China's Unocal bid is hardly the first economic invasion

On Feb. 7, 1964, Britain launched an economic invasion of the United States.

Mop-top rock 'n' rollers the Beatles landed in New York City, their lucrative visit soon followed by the Rolling Stones, Animals and others.

In the 1980s, the Japanese economic boom shook U.S. business.

That trading nation saw the U.S. as the land of opportunity. Sales of consumer electronics and automobiles and the purchase of U.S. real estate were primary interests. Worried U.S. firms adopted Japanese concepts such as quality circles.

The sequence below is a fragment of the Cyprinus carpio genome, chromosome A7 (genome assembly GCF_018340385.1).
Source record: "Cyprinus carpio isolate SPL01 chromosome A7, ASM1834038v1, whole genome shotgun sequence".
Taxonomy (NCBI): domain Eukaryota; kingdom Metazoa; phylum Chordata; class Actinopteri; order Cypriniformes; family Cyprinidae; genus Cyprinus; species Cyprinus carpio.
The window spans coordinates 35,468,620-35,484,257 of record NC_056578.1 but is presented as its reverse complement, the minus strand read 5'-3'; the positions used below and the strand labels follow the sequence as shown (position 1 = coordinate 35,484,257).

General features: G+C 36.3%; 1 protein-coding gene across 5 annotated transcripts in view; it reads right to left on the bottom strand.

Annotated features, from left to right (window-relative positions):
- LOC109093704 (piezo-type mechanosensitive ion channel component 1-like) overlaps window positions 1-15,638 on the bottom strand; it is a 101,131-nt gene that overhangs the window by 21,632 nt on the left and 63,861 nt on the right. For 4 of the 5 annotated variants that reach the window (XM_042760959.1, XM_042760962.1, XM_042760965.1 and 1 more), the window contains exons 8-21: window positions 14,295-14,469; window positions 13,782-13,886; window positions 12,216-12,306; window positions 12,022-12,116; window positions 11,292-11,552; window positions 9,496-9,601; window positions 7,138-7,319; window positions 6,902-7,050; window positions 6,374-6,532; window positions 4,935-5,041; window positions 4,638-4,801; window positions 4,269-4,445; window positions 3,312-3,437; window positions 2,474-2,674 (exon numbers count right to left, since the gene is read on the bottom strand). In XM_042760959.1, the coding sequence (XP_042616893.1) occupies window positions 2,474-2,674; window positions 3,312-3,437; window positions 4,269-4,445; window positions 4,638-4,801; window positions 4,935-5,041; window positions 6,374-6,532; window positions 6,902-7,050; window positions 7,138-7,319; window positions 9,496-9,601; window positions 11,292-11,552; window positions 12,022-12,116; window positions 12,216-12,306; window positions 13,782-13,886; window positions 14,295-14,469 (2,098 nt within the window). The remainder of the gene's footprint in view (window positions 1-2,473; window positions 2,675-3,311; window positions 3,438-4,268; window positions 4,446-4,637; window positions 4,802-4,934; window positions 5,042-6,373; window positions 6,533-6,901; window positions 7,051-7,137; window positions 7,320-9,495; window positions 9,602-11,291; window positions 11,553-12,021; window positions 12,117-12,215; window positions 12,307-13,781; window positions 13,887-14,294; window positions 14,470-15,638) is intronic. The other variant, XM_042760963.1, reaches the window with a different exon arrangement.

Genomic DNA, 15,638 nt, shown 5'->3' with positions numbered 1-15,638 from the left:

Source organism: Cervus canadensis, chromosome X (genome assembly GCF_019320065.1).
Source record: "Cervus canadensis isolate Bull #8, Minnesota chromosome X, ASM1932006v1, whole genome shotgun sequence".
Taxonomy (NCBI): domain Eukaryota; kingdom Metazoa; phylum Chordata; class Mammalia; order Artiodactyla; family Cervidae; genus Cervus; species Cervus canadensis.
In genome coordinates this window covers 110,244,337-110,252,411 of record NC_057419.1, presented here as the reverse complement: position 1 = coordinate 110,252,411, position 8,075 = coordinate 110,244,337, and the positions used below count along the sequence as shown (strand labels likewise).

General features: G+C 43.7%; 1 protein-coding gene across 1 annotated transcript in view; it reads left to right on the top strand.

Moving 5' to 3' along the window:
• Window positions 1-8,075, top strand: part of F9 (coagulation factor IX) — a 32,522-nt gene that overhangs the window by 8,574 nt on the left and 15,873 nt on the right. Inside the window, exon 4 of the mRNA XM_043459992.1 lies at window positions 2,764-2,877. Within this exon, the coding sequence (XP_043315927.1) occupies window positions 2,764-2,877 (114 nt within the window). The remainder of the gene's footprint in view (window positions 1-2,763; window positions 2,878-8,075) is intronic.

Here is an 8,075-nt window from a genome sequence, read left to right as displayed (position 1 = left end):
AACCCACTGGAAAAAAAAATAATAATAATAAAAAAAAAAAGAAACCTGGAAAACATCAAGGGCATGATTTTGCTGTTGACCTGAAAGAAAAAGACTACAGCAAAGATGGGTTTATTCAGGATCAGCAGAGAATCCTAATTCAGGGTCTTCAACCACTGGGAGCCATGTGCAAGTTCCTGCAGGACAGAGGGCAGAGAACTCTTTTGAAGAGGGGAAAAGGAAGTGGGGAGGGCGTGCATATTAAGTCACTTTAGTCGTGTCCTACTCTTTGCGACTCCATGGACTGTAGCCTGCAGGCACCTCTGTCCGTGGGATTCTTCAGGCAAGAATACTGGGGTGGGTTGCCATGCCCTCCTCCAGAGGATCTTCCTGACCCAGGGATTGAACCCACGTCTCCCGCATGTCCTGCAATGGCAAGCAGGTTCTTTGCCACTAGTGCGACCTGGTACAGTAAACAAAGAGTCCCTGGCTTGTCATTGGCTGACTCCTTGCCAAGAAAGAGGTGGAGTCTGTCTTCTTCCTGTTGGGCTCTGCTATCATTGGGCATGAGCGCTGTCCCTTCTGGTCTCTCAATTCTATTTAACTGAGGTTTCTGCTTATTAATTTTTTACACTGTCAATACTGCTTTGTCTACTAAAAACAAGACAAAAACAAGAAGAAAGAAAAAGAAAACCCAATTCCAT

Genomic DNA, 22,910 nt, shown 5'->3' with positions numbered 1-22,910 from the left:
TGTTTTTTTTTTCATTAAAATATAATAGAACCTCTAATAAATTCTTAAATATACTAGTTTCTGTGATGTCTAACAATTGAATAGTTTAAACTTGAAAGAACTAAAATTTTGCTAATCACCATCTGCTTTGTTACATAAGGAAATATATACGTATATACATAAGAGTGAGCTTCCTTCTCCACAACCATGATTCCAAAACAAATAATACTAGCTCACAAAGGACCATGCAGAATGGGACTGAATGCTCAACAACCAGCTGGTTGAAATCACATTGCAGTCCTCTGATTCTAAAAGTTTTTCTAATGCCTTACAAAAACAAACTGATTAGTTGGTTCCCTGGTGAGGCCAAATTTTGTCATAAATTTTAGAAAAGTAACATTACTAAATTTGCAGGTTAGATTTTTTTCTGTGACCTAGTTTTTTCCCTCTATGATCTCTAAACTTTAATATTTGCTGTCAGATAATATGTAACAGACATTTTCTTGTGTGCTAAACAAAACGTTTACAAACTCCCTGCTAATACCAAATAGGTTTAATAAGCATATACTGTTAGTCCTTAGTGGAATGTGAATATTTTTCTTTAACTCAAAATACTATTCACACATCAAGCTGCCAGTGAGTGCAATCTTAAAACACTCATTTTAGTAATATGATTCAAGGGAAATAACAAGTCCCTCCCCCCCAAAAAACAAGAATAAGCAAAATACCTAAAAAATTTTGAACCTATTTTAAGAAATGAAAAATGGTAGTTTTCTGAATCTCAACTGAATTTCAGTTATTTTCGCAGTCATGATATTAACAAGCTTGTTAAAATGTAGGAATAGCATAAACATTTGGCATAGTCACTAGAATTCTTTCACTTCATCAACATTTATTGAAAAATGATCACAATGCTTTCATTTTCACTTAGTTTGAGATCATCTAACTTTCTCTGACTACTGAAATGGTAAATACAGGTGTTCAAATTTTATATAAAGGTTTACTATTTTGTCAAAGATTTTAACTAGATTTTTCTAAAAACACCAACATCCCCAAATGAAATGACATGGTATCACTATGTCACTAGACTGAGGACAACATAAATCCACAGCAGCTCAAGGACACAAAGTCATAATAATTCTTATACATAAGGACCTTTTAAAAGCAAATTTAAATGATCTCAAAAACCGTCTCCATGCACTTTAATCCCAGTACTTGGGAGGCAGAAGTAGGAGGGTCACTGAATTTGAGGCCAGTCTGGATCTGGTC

On June 23, China's government-owned China National Offshore Oil Co. bid $18.5 billion to purchase oil giant Unocal Corp., taking on the U.S. at its own financial game.

U.S. business and investors will fare just fine. Like Brits and Japanese before them, the Chinese are intelligent, logical rivals. Seeing U.S. opportunities, they can't be content to simply host McDonald's ribbon-cutting ceremonies forever.

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